Friday, December 16, 2005

Tookie Taken: Ruminations on Capital Punishment

It is bizarre timing that now, in the throes of the holiday season, the execution of Stanley "Tookie" Williams forces us to pause from writing cards and shopping for gifts to reflect on the death penalty. But like it or not, it is upon us. I had never given a lot of thought to the issue before, but I realized I ought to if people are being executed in my name as a citizen of California. I had conflicting feelings about it. On the one hand, some crimes are so heinous that nothing short of execution seems appropriate. But on the other hand, execution seems so, well, barbaric.

I'm more interested in contemplating the death penalty in general than in arguing the particular merits of this specific case. In short, I will just say this about Tookie Williams: if the death penalty is ever appropriate, then it is appropriate for this man. He was convicted of multiple murders of the most callous and cold-blooded kind. While he protested his innocence to the end, and duped a few gullible idealists into believing him, there is no real question on this matter. Though there may well have been cases in which innocent people have been executed, this is not one of them. Moreover, he does not dispute that he was a co-founder of the Crips gang, and there is strong reason to believe that he was guilty of much, much more than what he was convicted of. This was an evil man with a formidable legacy of evil. As to his alleged redemption, he never even admitted what he had done, let alone begin to regret it. His touted efforts to dissuade children from becoming involved in gangs are more likely to be a calculated PR tactic. He certainly didn't dissuade his own son from following in his father's footsteps. To me, that's what makes his case provocative. If capital punishment is only appropriate in extreme cases, where guilt is clear and the crime is heinous, one can scarcely imagine anyone more deserving than Tookie. That clarifies the question: is it ever appropriate to execute anyone, even someone like Tookie Williams?

In considering the question, one must distinguish the legitimate from the illegitimate reasons for capital punishment. One important purpose of the penal system is to protect society from dangerous people. That purpose is equally served by life imprisonment without parole as it is by execution. Another important purpose is deterrence, the pause that one criminal's fate may give to another prospective criminal. On that count, actual results should be looked to. I haven't looked into such studies, but my hunch is that capital punishment as it is practiced in the US is a weak deterrent, because it is such a rare and long-drawn process. (Tookie lived a quarter century between sentencing and execution.) A stronger deterrent effect might be achieved if execution were meted out more swiftly and frequently, but that's not possible to do without transforming the US into someplace more like the old Soviet Union or the Taliban or Singapore (all of which had low crime rates for the crimes that they punished).

Then there are the illegitimate reasons for capital punishment. One most commonly cited is that it is "justice" that capital crimes be answered with capital punishment. But justice is a misnomer here, the proper word is vengeance. This is the old "eye for an eye", and it is as barbaric as chopping the hands off of thieves. Believe me, I feel the allure of it too. It's hard to think of the crimes Tookie committed, and not to wish much more painful deaths on him than the one he suffered. But a civilized society must rise above this, or it ceases to be civilized. It has nothing to do with what the criminal deserves. It has to do with what we as a society become if we stoop to blood vengeance. And I'm coming to believe that if we practice capital punishment, we corrupt ourselves.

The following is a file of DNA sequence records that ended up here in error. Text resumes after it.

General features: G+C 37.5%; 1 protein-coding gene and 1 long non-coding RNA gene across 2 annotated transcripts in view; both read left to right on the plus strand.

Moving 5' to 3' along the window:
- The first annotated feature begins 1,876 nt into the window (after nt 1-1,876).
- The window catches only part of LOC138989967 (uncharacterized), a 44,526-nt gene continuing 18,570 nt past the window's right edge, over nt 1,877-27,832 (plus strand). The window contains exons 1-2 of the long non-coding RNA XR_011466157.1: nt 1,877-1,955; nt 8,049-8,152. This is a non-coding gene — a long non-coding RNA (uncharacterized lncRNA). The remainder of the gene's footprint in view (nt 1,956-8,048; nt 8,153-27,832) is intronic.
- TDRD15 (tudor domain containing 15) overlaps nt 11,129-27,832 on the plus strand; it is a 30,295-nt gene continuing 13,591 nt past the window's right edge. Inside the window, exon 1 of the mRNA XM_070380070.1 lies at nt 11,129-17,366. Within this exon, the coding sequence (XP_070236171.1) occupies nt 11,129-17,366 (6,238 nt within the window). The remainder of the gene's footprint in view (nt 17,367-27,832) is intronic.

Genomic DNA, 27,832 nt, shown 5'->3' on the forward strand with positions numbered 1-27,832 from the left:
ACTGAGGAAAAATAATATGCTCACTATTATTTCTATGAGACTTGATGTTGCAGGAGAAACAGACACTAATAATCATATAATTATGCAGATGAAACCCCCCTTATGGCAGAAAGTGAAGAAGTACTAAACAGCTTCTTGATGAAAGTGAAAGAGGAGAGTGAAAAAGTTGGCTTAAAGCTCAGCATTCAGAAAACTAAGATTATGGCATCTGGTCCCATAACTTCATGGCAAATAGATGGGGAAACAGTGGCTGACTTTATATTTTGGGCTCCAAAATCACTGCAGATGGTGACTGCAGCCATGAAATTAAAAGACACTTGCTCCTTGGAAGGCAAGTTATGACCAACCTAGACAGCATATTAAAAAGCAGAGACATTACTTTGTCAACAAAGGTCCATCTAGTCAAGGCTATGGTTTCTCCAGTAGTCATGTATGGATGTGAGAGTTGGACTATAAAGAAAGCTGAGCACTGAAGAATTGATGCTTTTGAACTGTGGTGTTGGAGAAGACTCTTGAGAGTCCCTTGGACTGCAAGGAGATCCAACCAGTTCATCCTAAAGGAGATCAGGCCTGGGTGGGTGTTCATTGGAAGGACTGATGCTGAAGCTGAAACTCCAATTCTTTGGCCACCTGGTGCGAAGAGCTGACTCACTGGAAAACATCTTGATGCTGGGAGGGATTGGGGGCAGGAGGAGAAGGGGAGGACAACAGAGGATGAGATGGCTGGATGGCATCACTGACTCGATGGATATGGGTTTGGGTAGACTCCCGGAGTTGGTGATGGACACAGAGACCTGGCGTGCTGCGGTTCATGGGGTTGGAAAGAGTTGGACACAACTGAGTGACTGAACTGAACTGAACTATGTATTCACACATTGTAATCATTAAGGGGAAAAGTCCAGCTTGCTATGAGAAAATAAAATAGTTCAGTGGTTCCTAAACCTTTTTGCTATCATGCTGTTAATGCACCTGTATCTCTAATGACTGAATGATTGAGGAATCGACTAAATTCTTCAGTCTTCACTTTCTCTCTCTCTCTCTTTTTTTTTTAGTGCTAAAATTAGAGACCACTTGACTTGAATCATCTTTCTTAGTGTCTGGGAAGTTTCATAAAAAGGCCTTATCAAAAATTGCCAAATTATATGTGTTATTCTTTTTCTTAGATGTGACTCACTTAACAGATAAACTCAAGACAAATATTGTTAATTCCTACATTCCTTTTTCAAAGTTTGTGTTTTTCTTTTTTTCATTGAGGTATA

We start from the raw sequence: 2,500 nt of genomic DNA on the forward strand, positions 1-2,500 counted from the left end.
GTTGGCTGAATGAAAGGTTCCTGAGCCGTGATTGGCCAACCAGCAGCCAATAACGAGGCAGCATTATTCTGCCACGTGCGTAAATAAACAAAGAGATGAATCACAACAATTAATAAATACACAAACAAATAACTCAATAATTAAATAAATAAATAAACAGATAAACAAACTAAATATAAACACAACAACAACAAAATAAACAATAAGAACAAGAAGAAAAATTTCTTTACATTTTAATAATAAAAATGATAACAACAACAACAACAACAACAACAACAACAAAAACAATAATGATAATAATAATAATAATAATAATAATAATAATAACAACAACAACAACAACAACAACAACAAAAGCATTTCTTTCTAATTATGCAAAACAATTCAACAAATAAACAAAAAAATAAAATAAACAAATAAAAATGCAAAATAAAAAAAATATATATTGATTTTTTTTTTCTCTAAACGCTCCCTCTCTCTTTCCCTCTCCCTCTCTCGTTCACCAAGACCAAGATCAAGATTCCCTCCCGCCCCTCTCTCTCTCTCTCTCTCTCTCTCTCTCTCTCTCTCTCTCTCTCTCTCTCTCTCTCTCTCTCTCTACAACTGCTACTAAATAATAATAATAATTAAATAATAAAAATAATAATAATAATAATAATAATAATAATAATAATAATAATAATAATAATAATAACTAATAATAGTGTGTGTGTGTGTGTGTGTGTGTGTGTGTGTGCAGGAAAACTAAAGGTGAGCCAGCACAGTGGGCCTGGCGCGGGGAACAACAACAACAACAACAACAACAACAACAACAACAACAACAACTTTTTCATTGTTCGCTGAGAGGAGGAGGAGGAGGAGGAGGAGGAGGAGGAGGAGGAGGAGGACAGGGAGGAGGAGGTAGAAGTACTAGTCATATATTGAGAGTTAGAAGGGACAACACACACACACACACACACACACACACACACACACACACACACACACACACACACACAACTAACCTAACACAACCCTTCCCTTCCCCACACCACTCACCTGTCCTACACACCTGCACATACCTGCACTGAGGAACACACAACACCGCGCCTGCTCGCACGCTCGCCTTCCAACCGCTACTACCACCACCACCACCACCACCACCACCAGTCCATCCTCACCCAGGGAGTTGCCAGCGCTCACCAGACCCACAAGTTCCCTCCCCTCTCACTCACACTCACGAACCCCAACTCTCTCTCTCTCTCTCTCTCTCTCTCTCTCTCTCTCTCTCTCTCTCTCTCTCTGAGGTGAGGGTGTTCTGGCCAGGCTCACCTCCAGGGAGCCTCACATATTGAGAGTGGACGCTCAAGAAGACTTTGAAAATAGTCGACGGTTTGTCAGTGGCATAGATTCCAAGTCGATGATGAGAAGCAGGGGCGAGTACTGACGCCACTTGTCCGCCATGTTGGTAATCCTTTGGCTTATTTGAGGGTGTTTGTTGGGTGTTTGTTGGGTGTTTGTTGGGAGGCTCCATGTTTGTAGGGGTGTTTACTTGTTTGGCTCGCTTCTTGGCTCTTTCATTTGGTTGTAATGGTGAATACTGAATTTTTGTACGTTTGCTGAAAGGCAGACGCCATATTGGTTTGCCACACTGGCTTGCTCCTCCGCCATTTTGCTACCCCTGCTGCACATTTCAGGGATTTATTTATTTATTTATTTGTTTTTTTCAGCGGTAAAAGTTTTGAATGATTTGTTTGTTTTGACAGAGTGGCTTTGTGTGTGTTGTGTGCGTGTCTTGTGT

Another common justification given is that the family of the victims deserve to see the murderer executed. But this is just another spin on the same blood vengeance. If we truly believed that, then we should have a guillotine or a firing squad, and we should allow the families of the victims to pull the trigger, and enjoy the violence of spilling the murderer's blood. If that sounds barbaric to you (and I hope that it does), then ask yourself whether that differs in any significant moral respect from the clinical death-by-injection carried out on Tuesday.

A different argument is sometimes made that it is expensive to maintain someone in prison for life, and why should the good taxpayers be burdened with supporting a worthless life. If one looks only at the ledger, there seems to be an argument there. But one must look at the non-fungible costs. Killing someone because their life "isn't worth the expense of supporting it" is a monstrous precedent. If we do that, we cease to be a society in which life is sacrosanct, and we become instead a society where each life has a quantifiable worth. Once that bright line is crossed, all sorts of questions become fair game, including euthanasia or medical treatment decisions based on how much a given person's life is worth. Should we go around to state hospitals euthanizing patients who are unlikely to leave the hospital but not dying soon and costing the state a lot to support? If that sounds barbaric to you (and I hope that it does), then ask yourself whether that differs in any significant moral respect from killing a prisoner just because it costs a lot to keep him alive?

To recap: the legitimate reasons for capital punishment are uncompelling. The compelling reasons are illegitimate. And even if some extreme criminals deserve death, we cannot be the executioners without becoming barbarians ourselves.

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